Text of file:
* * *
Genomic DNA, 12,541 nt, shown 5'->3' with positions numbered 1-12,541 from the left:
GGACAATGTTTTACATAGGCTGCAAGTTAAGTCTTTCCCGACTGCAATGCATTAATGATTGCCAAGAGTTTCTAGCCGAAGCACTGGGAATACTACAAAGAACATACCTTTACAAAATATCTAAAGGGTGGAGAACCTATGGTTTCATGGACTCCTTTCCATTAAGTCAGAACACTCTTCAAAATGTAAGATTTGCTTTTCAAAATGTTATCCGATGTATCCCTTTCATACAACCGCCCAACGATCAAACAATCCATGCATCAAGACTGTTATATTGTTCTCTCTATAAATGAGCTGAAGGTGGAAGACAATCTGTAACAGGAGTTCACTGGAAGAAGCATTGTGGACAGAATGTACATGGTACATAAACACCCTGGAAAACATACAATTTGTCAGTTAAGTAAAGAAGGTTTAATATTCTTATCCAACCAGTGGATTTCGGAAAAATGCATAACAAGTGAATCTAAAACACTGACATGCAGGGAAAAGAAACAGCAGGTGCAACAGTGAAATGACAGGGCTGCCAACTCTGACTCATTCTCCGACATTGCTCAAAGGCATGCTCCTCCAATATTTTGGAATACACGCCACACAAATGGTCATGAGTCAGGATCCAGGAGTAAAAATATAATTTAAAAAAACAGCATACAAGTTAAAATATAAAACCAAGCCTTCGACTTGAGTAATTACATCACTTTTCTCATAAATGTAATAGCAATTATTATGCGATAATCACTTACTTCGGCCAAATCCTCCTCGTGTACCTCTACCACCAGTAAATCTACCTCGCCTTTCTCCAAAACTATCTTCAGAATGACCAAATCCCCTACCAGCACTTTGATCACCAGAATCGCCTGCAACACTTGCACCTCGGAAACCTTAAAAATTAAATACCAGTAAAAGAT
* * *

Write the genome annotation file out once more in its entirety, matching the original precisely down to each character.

Genomic DNA, 12,541 nt, shown 5'->3' with positions numbered 1-12,541 from the left:
GGACAATGTTTTACATAGGCTGCAAGTTAAGTCTTTCCCGACTGCAATGCATTAATGATTGCCAAGAGTTTCTAGCCGAAGCACTGGGAATACTACAAAGAACATACCTTTACAAAATATCTAAAGGGTGGAGAACCTATGGTTTCATGGACTCCTTTCCATTAAGTCAGAACACTCTTCAAAATGTAAGATTTGCTTTTCAAAATGTTATCCGATGTATCCCTTTCATACAACCGCCCAACGATCAAACAATCCATGCATCAAGACTGTTATATTGTTCTCTCTATAAATGAGCTGAAGGTGGAAGACAATCTGTAACAGGAGTTCACTGGAAGAAGCATTGTGGACAGAATGTACATGGTACATAAACACCCTGGAAAACATACAATTTGTCAGTTAAGTAAAGAAGGTTTAATATTCTTATCCAACCAGTGGATTTCGGAAAAATGCATAACAAGTGAATCTAAAACACTGACATGCAGGGAAAAGAAACAGCAGGTGCAACAGTGAAATGACAGGGCTGCCAACTCTGACTCATTCTCCGACATTGCTCAAAGGCATGCTCCTCCAATATTTTGGAATACACGCCACACAAATGGTCATGAGTCAGGATCCAGGAGTAAAAATATAATTTAAAAAAACAGCATACAAGTTAAAATATAAAACCAAGCCTTCGACTTGAGTAATTACATCACTTTTCTCATAAATGTAATAGCAATTATTATGCGATAATCACTTACTTCGGCCAAATCCTCCTCGTGTACCTCTACCACCAGTAAATCTACCTCGCCTTTCTCCAAAACTATCTTCAGAATGACCAAATCCCCTACCAGCACTTTGATCACCAGAATCGCCTGCAACACTTGCACCTCGGAAACCTTAAAAATTAAATACCAGTAAAAGAT